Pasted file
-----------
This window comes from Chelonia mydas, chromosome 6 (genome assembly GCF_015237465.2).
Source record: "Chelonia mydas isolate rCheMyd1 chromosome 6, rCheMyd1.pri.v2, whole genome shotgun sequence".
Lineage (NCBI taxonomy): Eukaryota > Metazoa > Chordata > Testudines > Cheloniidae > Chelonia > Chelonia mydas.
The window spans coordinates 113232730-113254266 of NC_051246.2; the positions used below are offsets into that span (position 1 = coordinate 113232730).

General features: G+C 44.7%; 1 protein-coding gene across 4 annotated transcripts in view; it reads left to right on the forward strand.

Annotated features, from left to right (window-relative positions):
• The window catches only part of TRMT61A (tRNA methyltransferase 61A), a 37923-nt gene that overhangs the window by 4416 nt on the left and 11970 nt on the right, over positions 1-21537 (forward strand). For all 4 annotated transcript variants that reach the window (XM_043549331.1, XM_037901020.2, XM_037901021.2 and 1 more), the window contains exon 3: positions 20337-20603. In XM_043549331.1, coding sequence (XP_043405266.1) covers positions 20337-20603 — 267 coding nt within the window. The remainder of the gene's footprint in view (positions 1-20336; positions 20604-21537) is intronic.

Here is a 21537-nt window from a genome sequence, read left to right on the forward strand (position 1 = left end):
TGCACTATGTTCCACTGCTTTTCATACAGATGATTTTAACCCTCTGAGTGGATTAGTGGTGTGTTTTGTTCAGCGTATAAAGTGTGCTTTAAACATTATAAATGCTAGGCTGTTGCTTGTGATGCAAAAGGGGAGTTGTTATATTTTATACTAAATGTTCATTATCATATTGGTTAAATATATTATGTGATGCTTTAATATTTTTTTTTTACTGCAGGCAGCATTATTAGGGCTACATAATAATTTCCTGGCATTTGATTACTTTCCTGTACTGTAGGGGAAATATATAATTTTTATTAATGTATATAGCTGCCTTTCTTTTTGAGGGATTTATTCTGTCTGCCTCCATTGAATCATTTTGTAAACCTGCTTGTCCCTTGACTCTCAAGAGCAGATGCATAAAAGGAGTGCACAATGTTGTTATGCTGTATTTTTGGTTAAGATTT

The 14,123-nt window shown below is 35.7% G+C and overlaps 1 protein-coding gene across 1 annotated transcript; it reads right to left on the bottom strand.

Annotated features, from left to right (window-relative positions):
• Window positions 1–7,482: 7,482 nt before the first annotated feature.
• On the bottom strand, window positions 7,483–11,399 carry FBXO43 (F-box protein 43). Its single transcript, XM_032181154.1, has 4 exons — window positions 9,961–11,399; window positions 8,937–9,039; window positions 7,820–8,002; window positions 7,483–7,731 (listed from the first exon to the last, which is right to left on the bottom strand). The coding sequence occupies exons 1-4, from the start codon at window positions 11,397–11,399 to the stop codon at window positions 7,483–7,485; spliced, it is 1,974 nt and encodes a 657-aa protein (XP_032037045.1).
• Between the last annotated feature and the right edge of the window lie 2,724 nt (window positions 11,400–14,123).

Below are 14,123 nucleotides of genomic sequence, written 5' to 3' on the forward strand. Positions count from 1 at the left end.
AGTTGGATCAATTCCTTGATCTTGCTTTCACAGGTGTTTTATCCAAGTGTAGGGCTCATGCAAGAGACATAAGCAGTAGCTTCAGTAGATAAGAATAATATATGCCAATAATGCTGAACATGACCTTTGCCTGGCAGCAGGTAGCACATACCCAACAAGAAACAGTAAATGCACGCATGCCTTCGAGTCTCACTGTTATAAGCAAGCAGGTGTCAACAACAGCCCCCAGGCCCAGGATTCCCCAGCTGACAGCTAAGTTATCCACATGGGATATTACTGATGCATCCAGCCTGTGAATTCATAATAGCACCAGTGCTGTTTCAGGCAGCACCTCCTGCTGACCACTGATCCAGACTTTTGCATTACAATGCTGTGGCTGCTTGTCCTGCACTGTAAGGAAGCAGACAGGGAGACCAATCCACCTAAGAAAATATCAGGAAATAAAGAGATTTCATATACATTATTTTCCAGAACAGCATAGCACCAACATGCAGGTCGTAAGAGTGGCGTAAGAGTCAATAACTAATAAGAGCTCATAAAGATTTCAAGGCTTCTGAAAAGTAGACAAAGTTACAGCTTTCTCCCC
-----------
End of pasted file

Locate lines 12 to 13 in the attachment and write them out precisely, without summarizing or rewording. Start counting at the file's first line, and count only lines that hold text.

• Window positions 1–7,482: 7,482 nt before the first annotated feature.
• On the bottom strand, window positions 7,483–11,399 carry FBXO43 (F-box protein 43). Its single transcript, XM_032181154.1, has 4 exons — window positions 9,961–11,399; window positions 8,937–9,039; window positions 7,820–8,002; window positions 7,483–7,731 (listed from the first exon to the last, which is right to left on the bottom strand). The coding sequence occupies exons 1-4, from the start codon at window positions 11,397–11,399 to the stop codon at window positions 7,483–7,485; spliced, it is 1,974 nt and encodes a 657-aa protein (XP_032037045.1).